What follows is a continuation of the previous post, Exclude the Queen, or Not?

QUEEN EXCLUDERI’ve been reading more about queen excluders (QEs). Here’s some online info from people who I trust more than me: Honey Bee Suite; Beesource; Long Lane and David Burns (or Long Lane again).

All the tips from the previous post for keeping the queen out of the honey supers are mentioned in the above, along with some other suggestions. More than a few articles on QEs are available at Beesource. The consensus? There is none. Many beekeepers say throw away the excluders because they’re more trouble than they’re worth and dealing with some brood in the honey isn’t the end of the world. The brood will hatch, the cells will be refilled with honey and that’s it. Nothing to it.

Some argue that worker bees will cross the QE if the honey supers are baited — which means: let the bees build comb in a honey super without a QE. Then add the QE after they’ve begun to fill the new comb (making sure the queen is in the brood chamber first). The partially filled comb motivates the worker bees to cross the QE and finish the job. If brood was in the honey super, again, just let it hatch and wait for the cells to be filled with honey before harvesting it. (Note that this is only good for extracted honey because brood comb is too dirty for comb honey.)

One experiment seems to conclude that QEs in hives with an upper entrance aren’t a huge problem because the worker bees don’t have to cross the QE when they enter from the top. They’ll fill up the honey supers and make barely enough honey in the brood chamber for the baby bees. That leaves the queen plenty of room for laying, both workers and drones, and eliminates the need to lay outside the usual brood nest. The trick in that scenario is to make sure the colony eventually fills in the brood chamber with honey and pollen and everything they’ll need to survive the winter. So it’s best to remove the last honey super of the season while the bees still have time to fill up the brood chamber. Are you following all this?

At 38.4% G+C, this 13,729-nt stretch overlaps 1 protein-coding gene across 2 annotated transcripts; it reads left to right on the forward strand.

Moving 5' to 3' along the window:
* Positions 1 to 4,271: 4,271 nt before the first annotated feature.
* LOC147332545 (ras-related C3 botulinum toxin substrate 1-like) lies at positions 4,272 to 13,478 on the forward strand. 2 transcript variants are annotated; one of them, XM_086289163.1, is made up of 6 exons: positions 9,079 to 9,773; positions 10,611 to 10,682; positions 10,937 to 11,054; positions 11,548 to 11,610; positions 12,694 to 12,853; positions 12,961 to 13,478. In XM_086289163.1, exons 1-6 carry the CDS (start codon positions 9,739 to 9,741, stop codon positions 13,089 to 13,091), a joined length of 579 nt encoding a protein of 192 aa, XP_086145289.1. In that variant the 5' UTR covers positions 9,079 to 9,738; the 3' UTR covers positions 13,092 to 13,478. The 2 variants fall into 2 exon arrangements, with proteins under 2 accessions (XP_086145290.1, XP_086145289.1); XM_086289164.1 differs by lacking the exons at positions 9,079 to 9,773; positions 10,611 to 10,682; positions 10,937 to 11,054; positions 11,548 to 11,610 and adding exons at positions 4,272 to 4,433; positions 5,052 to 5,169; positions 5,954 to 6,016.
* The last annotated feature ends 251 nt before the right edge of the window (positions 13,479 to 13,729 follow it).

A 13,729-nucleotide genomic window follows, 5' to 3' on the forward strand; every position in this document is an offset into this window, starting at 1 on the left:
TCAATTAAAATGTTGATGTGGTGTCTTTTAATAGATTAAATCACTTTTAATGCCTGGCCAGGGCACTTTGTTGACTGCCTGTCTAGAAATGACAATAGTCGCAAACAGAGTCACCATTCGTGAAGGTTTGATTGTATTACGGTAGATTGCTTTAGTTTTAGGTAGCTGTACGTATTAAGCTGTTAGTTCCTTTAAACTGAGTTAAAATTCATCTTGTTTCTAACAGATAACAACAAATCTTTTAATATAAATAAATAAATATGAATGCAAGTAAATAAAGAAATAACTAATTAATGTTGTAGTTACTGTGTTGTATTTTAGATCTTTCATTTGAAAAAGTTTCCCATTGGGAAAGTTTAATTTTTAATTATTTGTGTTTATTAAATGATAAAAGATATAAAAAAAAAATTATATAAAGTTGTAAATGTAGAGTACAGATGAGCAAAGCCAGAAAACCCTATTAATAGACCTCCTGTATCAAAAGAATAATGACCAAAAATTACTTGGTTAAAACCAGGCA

Another complaint about the open brood nest model (a.k.a. not using queen excluders) is that the queen will fill entire frames in the honey super with drones. (But so what? It’s better than swarming, isn’t it?) This isn’t usually an issue for foundationless hives where the colony naturally builds about 20% drone comb in the brood chamber right off the bat. For conventional hives, though, adding a frame or two of drone comb will eliminate the queens need to lay drones outside the brood chamber.

And I’ve barely scratched the surface on this contentious issue. There is so much more where this came, it’s kind of ridiculous. However, I do have a better sense of what to do this year. I will probably rotate the brood boxes, which is often done in early spring anyway to prevent swarming. By the way, does that actually make any sense? Everything I’ve read about feral honey bees tells me they always build from the top down and the queen lays from the top down. Why would it be the opposite in a Langstroth hive? I can understand the cluster gradually moving from the bottom to the top in the winter because it might be a little warmer near the top. But then why wouldn’t the queen start laying in the bottom box once the weather warms up? If the bottom box is mostly full of empty cells ready for eggs, and the queen usually builds the brood nest from the top down anyway, how does moving the bottom box to the top prevent swarming? There’s plenty of room down below. I don’t get it, but I’ll do it anyway, even if it’s just to keep the queen from moving into the honey supers. Anyhow…

After rotating the boxes, I’ll eventually put on a honey super without a queen excluder. Then I’ll watch and see what happens. If the queen goes nuts and starts laying throughout the honey super, I might add the queen excluder then and continue to monitor the situation. I may continue to rotate the boxes to keep the queen down. I may remove honey frames from the brood chamber and replace them with drawn comb to give the queen more room to lay down below. So… I’ll be happy to rotate the brood boxes once in the spring, add honey supers without a queen excluder, and leave it at that. That’s what I’m aiming for. And if that doesn’t work out, at least I know what I can do about it.

So that’s it. It’s settled. I won’t use a queen excluder unless I absolutely have to.

P.S.: Rusty at Honey Bee Suite mentions: “If you are trying to produce comb honey, use square or round sections instead of regular frames. Queens do not like these little spaces and will hardly ever go in one. I never use an excluder with section boxes and I’ve never had a queen decide to lay in one.” I’ve found the topic for my next post!

6 Responses to “More Thoughts on Queen Excluders”